Opinion: West Must Recognize China Has its Own View on Its Role in World
Joel A. Gallo is CEO of Columbia China League Business Advisory Co., a Guangzhou-based management consulting firm, and a former executive at Deloitte, E&Y, PwC, and EMC Corp.
The Sino-American relationship delicately stitched together over four decades is threadbare and unraveling daily in the world’s media landscape. To be certain, prickly arguments have been simmering beneath the surface for some time and both nations have been kicking each other under the table, largely out of sight. The litany of grievances each side has logged against the other is well-known and documented.
But over the last few years, as the dialogue has turned antagonistic, the bickering is out in the open, public and in full view. Historically uninformed and culturally insensitive remarks from the White House have pushed the relationship over the edge of the cliff. And pulling it out of a dizzying nosedive — irrespective of policy recommendations — requires a tectonic policy shift based on a deeper historical understanding and profound cultural awareness, while exercising deft diplomacy that have yet to be displayed.
When American policymakers speak of “the rise of China,” this simple, seemingly innocuous statement fails to capture a fundamental understanding of Chinese history. Far from a “rise” the Chinese see a “rebirth” or a “restoring” of their great nation on the world stage, briefly displaced by a hundred years of imperialist subjugation, who took advantage of a weak and corrupt Qing dynasty (1644-1912).
For a people that make up the oldest continuous civilization in the world, the “Century of Humiliation” (百年耻辱) is merely an aberration in the long arc of Chinese history. Moreover, references to China as a “rising power” and incessant preaching that it should act as a “mature nation” are condescending and only serve to rankle a nation with 5,000 years of history — a subtle point missed by Western observers.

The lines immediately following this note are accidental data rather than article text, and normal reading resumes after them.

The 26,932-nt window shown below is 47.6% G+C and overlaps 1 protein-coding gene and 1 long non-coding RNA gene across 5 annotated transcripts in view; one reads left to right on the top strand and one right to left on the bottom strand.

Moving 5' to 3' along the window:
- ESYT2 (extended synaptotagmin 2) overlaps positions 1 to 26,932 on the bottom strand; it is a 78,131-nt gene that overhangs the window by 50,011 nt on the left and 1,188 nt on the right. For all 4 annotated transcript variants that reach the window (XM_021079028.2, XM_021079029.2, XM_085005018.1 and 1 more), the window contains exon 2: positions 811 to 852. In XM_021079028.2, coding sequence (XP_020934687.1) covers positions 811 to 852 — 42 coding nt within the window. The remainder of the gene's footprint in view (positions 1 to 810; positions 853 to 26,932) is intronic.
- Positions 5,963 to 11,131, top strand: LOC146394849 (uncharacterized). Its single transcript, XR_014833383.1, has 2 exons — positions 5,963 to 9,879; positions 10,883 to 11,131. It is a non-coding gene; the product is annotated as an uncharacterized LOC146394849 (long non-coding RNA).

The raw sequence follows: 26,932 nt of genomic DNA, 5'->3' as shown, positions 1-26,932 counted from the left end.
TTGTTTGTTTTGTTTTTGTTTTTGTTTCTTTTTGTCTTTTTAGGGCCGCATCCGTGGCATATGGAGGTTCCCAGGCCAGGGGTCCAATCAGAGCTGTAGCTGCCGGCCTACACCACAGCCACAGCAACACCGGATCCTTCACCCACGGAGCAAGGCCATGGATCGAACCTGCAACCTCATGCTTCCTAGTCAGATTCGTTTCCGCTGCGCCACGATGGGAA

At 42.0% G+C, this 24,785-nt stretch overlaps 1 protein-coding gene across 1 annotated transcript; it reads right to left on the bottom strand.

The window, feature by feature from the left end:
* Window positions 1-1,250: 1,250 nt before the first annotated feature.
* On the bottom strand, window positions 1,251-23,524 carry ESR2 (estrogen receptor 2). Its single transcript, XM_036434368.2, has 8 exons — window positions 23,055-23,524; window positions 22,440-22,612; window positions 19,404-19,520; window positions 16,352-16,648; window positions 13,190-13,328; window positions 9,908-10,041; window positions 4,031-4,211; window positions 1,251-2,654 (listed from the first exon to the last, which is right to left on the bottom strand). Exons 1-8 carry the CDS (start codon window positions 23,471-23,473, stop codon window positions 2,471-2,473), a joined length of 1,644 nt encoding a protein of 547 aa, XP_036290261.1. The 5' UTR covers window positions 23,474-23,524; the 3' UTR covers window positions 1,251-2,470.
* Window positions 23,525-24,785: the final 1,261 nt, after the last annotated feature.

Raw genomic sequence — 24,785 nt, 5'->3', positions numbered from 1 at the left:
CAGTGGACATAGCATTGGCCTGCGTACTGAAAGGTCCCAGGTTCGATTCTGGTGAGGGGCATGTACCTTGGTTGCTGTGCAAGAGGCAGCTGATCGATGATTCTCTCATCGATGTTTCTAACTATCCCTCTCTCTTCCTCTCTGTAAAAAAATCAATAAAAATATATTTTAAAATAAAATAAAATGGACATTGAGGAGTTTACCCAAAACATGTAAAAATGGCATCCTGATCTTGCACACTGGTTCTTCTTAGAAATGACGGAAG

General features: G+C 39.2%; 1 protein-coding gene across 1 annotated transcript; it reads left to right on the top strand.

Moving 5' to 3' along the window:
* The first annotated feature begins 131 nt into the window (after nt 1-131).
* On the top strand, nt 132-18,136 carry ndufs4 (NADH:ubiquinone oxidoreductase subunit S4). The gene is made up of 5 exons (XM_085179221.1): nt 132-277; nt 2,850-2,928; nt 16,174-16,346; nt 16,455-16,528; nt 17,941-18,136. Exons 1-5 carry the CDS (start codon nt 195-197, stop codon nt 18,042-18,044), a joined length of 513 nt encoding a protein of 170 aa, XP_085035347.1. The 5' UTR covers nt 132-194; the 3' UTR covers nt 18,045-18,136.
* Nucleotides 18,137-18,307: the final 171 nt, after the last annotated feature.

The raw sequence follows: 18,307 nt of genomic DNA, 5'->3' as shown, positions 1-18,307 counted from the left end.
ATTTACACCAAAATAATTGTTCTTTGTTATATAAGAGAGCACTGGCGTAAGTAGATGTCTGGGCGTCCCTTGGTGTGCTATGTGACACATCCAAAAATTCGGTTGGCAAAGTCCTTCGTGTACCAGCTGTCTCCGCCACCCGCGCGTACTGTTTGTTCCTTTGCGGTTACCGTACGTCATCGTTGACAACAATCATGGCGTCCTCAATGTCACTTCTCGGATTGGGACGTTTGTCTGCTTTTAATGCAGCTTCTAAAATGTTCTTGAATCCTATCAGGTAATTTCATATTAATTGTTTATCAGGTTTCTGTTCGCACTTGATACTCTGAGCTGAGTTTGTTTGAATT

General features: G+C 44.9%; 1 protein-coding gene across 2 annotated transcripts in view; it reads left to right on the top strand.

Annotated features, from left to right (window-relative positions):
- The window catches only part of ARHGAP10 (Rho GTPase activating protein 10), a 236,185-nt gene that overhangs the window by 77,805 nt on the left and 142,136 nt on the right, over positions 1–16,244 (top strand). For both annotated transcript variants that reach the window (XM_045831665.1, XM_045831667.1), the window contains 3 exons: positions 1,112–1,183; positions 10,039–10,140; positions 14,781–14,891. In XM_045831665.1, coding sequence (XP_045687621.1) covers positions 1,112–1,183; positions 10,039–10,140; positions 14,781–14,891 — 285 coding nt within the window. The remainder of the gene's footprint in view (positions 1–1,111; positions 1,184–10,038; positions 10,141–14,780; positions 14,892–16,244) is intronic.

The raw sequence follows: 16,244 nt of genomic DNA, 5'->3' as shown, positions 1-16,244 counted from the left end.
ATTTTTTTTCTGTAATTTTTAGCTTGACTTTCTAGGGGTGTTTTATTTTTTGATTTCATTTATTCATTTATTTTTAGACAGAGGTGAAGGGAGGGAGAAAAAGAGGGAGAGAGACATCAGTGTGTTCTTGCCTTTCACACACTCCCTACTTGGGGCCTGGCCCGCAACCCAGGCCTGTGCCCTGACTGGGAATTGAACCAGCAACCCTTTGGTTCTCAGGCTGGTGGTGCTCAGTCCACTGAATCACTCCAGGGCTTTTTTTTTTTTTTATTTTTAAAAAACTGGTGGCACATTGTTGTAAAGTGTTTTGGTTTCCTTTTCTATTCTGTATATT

Like other enduring civilizations, China’s past is vast and judges events through a prism of history. Any proclamation by a foreign power perceived as an affront to its national sovereignty stokes anger, evoking lingering visions of China’s subjugation and struggle for self-determination. Critics in the West argue that the fault lies with China’s Pavlovian response, when any semblance of a challenge, real or perceived, elicits a hardline, knee-jerk reaction.
America’s take on the Century of Humiliation, that of a political narrative, manipulated at will by Beijing to tug on nationalist heartstrings, serves a clarion call to steel the nation’s resolve when confronting a supposed provocation — misses the point.
For China, the Century of Humiliation has colored the way it views its relationship with the West and its role in the modern world. Long-running suspicions of Western intentions still linger. Secretary of State Mike Pompeo’s call for Chinese citizens to help change the behavior of their government, fuels anger of foreign interference and is utterly pointless. According to a study published this year by the Ash Center at Harvard Kennedy School, Chinese citizen satisfaction with the central government has increased across the board, rating it more capable and effective than ever before. Unresolved disputes and lingering suspicions — vestiges of the colonial era — are still a potent reminder that complicate relations with the West to this day.